Treating the untreatable: A single case study of a psychopathic inpatient treated with Schema Therapy

Farid Chakhssi*, Truus Kersten, Corine de Ruiter, David P. Bernstein

*Corresponding author for this work

Research output: Contribution to journalArticleAcademicpeer-review

48 Citations (Scopus)


From its first conceptualization in modern psychiatry, psychopathy has been considered difficult if not impossible to treat. Schema Therapy (ST) is a psychotherapeutic approach that has shown efficacy in patients with borderline personality disorder. ST has recently been adapted for personality disordered forensic patients, including patients with high levels of psychopathy. The present case study examined the process of individual ST, combined with movement therapy and milieu therapy by the nursing staff, with a forensic inpatient with psychopathic features (Psychopathy Checklist-Revised total score = 28.4). The patient had been sentenced to a mandatory treatment order in relation to a sexual assault. We assessed change using independent assessments of psychopathic traits, cognitive schemas, and risk-related behaviors over the 4-year treatment period and a 3-year follow-up. We also assessed the quality of the working alliance. Reliable change analyses showed significant improvements in psychopathic traits, cognitive schemas, and risk-related outcomes. At 3 years posttreatment, the patient was living independently outside of the forensic institution without judicial supervision and he had not reoffended. While many questions remain about the effectiveness of psychotherapeutic treatment for psychopathic patients, our study challenges the view that they are untreatable.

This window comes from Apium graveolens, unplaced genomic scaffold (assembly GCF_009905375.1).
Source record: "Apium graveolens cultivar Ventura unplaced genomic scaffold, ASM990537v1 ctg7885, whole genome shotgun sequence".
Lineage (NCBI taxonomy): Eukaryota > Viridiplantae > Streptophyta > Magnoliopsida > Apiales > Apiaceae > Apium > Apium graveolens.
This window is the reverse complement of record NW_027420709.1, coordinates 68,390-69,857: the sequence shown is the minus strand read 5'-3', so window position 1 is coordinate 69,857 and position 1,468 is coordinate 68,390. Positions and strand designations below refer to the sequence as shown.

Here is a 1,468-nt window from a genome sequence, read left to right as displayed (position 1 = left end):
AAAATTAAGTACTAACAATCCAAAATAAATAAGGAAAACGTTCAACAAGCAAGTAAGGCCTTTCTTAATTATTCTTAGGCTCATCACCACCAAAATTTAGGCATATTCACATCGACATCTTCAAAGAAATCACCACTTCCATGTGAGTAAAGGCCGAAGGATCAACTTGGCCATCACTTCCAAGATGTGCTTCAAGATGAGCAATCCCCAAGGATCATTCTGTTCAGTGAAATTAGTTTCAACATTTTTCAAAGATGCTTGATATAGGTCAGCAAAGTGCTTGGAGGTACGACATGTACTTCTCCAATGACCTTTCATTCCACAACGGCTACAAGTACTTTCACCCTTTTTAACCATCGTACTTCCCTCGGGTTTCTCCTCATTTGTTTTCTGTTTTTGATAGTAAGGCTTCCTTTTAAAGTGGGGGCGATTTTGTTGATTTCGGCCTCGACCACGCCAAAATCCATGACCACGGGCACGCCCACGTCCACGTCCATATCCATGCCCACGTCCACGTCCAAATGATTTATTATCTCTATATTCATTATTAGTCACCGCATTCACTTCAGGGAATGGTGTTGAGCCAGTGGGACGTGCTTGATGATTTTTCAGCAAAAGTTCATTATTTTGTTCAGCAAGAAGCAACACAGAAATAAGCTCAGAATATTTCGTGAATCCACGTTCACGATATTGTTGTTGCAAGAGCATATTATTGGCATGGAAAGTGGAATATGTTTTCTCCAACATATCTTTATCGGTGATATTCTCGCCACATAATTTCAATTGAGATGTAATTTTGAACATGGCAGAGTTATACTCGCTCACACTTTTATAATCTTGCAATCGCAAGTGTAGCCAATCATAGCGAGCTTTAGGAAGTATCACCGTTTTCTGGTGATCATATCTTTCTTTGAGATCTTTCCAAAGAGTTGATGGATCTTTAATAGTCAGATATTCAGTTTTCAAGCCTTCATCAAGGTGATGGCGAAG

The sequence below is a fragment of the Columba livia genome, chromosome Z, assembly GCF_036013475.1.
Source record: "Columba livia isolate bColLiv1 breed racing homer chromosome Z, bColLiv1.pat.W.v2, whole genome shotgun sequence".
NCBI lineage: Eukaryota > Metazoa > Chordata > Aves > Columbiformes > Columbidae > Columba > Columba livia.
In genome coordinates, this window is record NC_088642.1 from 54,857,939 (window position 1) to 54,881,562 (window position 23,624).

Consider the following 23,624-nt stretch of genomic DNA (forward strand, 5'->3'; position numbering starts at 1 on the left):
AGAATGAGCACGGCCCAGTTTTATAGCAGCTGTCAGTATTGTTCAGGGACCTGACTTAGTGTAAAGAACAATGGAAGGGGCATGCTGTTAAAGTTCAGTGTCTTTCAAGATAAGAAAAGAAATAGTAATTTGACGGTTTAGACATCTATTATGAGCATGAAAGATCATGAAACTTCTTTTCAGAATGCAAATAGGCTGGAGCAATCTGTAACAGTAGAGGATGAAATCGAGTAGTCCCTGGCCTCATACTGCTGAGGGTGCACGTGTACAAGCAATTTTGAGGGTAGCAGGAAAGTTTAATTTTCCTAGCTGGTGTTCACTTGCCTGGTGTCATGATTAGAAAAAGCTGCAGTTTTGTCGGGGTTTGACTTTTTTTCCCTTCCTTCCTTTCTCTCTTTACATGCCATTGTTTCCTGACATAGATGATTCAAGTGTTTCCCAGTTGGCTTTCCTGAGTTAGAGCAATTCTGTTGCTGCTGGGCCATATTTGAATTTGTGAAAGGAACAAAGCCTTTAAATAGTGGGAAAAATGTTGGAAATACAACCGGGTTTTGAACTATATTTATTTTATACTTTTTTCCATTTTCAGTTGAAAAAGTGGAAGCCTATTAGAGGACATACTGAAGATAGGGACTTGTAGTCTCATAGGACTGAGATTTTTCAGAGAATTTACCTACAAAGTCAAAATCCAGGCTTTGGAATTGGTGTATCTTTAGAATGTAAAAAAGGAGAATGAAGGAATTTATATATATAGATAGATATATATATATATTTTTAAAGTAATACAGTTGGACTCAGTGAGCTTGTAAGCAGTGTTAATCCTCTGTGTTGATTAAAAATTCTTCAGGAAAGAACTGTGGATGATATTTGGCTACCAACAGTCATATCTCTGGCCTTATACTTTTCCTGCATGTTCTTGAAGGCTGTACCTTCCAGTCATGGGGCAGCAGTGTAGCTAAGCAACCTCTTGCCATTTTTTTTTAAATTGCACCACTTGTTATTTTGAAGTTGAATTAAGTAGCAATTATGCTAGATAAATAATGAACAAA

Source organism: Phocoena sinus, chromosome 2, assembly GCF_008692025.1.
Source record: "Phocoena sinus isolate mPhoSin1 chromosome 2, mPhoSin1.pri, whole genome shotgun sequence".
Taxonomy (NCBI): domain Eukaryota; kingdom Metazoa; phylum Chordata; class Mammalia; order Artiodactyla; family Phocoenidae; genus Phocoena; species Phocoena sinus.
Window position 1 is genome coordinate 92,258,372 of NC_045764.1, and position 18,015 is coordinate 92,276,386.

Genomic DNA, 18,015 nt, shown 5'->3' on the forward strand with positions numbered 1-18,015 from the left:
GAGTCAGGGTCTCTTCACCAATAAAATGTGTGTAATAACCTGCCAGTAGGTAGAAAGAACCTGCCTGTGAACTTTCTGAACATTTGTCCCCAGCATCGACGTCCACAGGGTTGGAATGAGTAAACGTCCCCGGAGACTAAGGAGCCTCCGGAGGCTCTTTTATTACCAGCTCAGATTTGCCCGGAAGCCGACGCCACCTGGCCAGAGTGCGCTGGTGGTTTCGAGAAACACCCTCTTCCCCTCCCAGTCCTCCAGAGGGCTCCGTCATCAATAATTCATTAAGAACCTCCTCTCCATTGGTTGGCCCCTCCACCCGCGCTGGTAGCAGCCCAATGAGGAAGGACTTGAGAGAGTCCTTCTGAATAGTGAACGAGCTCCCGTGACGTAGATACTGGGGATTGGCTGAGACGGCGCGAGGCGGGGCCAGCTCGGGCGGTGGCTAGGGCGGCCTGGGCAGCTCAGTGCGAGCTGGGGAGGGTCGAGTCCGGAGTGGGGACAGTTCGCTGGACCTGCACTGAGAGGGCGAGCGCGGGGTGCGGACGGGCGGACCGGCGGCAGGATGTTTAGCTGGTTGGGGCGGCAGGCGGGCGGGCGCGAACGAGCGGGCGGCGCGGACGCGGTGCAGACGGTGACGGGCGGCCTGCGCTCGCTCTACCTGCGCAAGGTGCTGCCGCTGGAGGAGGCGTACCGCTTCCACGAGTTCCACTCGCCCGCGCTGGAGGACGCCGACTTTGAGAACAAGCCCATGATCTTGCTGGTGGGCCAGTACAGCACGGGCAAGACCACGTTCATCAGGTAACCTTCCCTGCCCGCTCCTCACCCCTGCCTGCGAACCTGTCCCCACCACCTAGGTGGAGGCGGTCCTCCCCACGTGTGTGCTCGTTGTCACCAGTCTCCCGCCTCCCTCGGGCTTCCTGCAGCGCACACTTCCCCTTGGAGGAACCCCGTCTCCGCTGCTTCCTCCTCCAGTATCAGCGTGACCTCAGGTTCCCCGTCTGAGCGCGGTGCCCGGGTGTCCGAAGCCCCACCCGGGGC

Original languageEnglish
Pages (from-to)447-461
Number of pages15
Issue number3
Publication statusPublished - 2014
Externally publishedYes


  • Case study
  • Forensic treatment
  • Psychopathy
  • Schema therapy
  • Sex offender


Dive into the research topics of 'Treating the untreatable: A single case study of a psychopathic inpatient treated with Schema Therapy'. Together they form a unique fingerprint.

Cite this